BLOOMINGTON – A New York hedge fund with a reputation for shrinking newsrooms not long after buying them out is taking aim at the media company that owns the Bloomington-based Pantagraph.
Alden Global Capital made an offer to Lee Enterprises on Monday morning. Lee Enterprises is the owner of three newspapers in Central Illinois, including the Herald-Review in Decatur; the Journal Gazette-Times Courier in Mattoon and the The Pantagraph in Bloomington. The Iowa-based company also owns The Southern Illinoisan in Carbondale.
Alden Capital offered to buy out Lee Enterprises for $24 per share in stock — a price that’s 30% higher than the company’s price at close on Friday.
The offer from Alden — which owns about 6% of Lee Enterprises already — represents a purchase the group said it was ready to “fully finance” in “all-cash.” Poynter Institute media business analyst Rick Edmonds told WGLT Monday that deal represented about $680 million on Alden’s part.
“There’s a little bit of a trick there: Alden already owns about 6% of the stock, so for the remaining 94% they’d be paying around $135 million,” he said in an interview. “But they also have to assume Lee’s debt, which is about another $550 million, so (the purchase) is going to be around $680 million when you put those two things together.”
If the deal was agreed upon, Alden said in its offer letter it would take about four weeks to complete the takeover.
“We believe that as a private company and part of our successful nationwide platforms, Lee would be in a stronger position to maximize its resources and realize strategic value that enhances its operations and supports its employees in their important work serving local communities,” the hedge fund’s offer letter read. “Our interest in Lee is a reaffirmation of our substantial commitment to the newspaper industry and our desire to support local newspapers over the long term.”
A spokesperson from Lee was not immediately available for comment.
“I think it’s likely that it will happen,” he said of his own opinion. The price Alden offered is “attractive to shareholders to approve it — the board and shareholders. There’s always possibility somebody else will come along with a higher bid, or the company will try to resist, but I think it’s likely that Alden will be in control of that whole group of papers by by early next year.”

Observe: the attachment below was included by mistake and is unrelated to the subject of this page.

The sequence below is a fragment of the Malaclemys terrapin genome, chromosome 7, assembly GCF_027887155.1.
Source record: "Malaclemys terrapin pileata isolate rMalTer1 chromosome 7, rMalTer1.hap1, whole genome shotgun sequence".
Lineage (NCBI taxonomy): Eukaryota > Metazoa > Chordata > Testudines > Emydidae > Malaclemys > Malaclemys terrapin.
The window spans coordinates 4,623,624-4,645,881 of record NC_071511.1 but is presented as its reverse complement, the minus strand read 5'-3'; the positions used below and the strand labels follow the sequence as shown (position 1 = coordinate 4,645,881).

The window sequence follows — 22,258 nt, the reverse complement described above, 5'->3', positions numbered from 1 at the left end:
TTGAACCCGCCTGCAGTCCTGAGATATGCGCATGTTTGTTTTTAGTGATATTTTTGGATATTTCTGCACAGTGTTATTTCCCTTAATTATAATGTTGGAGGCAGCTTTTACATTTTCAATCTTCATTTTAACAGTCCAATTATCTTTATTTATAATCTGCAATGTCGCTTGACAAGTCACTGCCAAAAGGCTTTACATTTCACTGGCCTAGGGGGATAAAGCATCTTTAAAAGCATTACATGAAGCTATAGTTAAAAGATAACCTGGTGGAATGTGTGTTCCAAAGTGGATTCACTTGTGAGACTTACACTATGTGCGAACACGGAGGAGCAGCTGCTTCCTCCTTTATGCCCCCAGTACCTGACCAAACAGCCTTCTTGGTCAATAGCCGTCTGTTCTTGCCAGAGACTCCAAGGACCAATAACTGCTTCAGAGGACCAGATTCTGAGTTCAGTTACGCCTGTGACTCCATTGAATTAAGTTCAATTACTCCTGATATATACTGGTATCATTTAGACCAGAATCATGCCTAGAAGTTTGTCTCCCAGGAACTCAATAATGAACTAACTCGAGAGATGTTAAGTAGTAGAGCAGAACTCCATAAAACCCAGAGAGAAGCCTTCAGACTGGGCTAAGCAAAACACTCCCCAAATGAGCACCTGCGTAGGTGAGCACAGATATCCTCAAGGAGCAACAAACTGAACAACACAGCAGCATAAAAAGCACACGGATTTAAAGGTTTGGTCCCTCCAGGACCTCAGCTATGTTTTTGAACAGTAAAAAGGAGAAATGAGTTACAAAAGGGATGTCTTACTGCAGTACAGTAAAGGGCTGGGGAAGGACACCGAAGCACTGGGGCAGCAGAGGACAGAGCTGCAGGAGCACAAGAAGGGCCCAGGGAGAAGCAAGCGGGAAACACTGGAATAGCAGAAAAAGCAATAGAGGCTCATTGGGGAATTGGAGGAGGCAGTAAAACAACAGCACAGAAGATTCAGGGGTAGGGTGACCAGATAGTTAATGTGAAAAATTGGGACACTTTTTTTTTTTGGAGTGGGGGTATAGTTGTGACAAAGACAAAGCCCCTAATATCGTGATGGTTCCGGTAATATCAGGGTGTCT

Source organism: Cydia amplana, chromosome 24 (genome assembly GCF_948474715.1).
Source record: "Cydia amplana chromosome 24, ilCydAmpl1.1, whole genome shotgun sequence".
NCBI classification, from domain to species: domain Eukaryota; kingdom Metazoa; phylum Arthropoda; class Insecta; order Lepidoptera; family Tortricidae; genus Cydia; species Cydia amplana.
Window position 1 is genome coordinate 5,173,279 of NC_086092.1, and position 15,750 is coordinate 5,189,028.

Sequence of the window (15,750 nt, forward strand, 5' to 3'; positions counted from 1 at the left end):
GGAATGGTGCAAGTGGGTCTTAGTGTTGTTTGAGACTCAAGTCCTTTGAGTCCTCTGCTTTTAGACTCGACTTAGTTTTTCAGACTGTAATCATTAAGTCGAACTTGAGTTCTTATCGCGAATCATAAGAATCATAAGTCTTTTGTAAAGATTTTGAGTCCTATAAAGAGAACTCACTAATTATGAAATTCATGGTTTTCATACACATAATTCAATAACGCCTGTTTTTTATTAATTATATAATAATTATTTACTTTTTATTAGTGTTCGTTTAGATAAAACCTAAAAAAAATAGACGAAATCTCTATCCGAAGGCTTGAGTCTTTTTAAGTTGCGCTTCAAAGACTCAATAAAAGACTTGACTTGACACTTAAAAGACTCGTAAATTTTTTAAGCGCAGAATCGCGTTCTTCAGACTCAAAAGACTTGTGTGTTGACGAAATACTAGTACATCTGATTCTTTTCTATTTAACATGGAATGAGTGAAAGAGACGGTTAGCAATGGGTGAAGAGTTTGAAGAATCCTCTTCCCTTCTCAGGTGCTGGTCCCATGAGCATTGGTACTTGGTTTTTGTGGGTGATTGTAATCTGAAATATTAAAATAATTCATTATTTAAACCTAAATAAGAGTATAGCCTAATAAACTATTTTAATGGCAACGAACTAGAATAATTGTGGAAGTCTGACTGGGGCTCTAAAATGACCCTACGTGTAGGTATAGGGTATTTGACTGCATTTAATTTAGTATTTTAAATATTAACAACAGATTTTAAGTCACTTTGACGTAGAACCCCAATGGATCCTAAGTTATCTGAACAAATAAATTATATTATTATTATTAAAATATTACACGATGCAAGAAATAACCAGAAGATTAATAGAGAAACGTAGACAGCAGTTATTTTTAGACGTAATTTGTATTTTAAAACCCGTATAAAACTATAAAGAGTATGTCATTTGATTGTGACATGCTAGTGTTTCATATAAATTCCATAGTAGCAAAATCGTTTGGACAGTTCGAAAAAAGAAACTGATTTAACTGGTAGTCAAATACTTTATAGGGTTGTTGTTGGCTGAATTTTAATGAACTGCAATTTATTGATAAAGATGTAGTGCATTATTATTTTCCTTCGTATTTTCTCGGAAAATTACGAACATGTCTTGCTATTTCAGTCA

Alden Capital already took over one Illinois newspaper earlier this year: In May, the Manhattan-based group finalized a deal to take over Tribune Publishing in a $633 million deal. That landed the company the Chicago Tribune, The Baltimore Sun and New York Daily News properties, among others.
Staffing cuts to the Chicago Tribune newsroom came within days of the deal’s closure.
According to Edmonds’ analysis of the company for Poynter Institute, Alden Capital “has developed a reputation for slashing staff in newsrooms and other departments and selling off real estate at outlets it owns. … Besides investing little in news, it lags the industry in technology upgrades and digital subscription growth.”
Margaret Sullivan, a columnist for The Washington Post, has called Alden “one of the most ruthless of the corporate strip-miners seemingly intent on destroying local journalism.”
Vanity Fair dubbed Alden the “grim reaper of American newspapers.”
The Atlantic called it “a secretive hedge fund that’s gutting newsrooms.”
Just last year, Lee Enterprises finished its own acquisition of another company. In March, the company purchased publications from the Berkshire-Hathaway Media Group, along with The Buffalo News.
According to a news release at the time, that merger “nearly doubled Lee’s audience size and added 30 daily newspapers, more than 49 paid weekly publications with digital sites, and 32 other print products from BHMG.” Following the purchase, Lee owned 77 different publications 77 media markets.
At the time, Berkshire-Hathaway Chairman and CEO Warren Buffett told USA Today that “We had zero interest in selling the group to anyone else for one simple reason: We believe that Lee is best positioned to manage through the industry’s challenges.”
Lee Enterprises already had its own reputation for cutting newsroom staffers after taking over. According to data aggregated by the Poynter Institute, the company laid off at least 50 newsroom staffers during the pandemic last year.
Earlier this year, the company also announced it would cut staffers from the newsroom at The Roanoke Times. According to the paper’s union, staff at that paper was cut by more than 25% since early 2020, when it was acquired by Lee Enterprises.
Locally, The Pantagraph has already seen deep cuts in the number of full-time staffers in the newsroom. Full-time staff totals have dropped 70% in the last 15 years.